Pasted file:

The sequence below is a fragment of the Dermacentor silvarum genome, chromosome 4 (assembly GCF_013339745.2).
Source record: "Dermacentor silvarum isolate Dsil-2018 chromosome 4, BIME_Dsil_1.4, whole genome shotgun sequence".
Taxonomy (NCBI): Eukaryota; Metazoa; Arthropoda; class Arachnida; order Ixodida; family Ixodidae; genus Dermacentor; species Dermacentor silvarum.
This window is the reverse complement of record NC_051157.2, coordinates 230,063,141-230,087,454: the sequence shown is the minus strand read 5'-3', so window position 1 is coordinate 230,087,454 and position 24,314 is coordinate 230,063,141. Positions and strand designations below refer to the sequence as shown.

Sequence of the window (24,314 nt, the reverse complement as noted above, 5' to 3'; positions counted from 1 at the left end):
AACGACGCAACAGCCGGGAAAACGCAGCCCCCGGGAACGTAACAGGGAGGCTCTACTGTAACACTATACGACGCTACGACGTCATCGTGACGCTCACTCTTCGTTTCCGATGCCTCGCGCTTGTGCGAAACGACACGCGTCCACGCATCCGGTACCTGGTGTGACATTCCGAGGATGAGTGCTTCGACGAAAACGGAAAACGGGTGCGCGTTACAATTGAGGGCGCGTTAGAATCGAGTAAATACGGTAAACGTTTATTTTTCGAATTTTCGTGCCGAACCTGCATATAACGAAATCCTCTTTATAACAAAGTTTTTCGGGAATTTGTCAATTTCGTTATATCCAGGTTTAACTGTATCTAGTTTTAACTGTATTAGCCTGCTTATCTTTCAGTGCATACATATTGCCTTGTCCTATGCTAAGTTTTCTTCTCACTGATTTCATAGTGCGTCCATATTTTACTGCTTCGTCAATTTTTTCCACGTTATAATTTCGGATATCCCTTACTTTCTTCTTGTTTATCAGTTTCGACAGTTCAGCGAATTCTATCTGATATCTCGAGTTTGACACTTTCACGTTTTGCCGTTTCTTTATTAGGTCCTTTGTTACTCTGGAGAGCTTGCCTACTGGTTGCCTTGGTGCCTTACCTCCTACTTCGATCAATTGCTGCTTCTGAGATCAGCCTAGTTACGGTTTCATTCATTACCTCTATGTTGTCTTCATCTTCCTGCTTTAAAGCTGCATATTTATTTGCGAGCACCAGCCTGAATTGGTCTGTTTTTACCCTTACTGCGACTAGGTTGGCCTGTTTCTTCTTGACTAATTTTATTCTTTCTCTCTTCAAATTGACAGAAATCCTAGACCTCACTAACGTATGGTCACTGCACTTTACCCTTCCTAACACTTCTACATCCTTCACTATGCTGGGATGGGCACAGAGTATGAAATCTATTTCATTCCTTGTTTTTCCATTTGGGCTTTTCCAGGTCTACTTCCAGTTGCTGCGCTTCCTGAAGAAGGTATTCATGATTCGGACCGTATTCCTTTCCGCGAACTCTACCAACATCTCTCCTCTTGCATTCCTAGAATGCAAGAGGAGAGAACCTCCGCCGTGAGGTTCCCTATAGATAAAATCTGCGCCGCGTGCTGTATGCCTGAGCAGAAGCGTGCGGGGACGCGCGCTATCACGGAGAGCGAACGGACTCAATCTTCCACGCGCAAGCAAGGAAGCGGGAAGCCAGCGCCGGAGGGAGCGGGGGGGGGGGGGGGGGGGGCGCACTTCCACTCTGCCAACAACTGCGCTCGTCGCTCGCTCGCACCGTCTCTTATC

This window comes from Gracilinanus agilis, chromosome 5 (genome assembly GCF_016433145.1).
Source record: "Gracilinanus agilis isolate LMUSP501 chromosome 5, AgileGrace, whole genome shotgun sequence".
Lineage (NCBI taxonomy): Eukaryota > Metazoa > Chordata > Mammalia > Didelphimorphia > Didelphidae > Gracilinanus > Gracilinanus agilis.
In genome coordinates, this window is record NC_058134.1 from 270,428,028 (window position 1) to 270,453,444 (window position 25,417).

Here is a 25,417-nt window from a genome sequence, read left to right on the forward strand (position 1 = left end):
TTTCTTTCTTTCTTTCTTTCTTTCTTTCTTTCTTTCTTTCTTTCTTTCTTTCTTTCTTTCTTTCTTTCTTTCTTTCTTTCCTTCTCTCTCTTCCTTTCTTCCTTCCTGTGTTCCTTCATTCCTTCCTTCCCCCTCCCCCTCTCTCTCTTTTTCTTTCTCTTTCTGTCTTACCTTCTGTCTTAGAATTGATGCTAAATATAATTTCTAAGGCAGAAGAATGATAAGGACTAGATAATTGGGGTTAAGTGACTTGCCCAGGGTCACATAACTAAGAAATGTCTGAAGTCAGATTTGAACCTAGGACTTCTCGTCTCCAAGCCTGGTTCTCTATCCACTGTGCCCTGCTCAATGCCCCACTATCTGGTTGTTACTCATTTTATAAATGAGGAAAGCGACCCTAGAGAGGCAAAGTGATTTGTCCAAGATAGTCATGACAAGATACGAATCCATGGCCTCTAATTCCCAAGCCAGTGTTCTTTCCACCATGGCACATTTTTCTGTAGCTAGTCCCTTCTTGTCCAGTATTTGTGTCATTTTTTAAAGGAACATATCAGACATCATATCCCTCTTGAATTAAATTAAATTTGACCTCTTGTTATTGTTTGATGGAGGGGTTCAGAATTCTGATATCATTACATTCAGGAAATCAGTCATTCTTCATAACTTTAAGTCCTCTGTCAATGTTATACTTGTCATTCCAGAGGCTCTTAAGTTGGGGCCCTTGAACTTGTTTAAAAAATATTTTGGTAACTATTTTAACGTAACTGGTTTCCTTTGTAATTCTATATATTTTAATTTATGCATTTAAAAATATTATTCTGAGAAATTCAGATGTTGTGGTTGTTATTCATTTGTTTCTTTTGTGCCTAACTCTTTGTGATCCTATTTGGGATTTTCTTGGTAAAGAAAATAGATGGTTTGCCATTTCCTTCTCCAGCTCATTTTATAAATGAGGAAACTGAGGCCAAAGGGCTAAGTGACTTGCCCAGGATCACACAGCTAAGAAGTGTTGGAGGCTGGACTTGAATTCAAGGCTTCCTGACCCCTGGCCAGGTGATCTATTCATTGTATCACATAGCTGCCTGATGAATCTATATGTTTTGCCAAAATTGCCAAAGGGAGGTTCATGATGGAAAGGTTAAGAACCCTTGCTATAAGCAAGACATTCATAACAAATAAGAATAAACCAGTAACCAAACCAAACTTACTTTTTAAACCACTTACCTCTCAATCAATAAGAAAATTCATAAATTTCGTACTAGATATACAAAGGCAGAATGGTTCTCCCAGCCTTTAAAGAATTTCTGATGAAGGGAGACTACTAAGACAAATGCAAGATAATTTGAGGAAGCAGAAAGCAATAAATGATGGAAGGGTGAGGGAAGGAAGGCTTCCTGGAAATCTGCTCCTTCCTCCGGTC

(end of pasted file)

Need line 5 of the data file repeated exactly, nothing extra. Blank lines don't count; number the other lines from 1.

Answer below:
Sequence of the window (24,314 nt, the reverse complement as noted above, 5' to 3'; positions counted from 1 at the left end):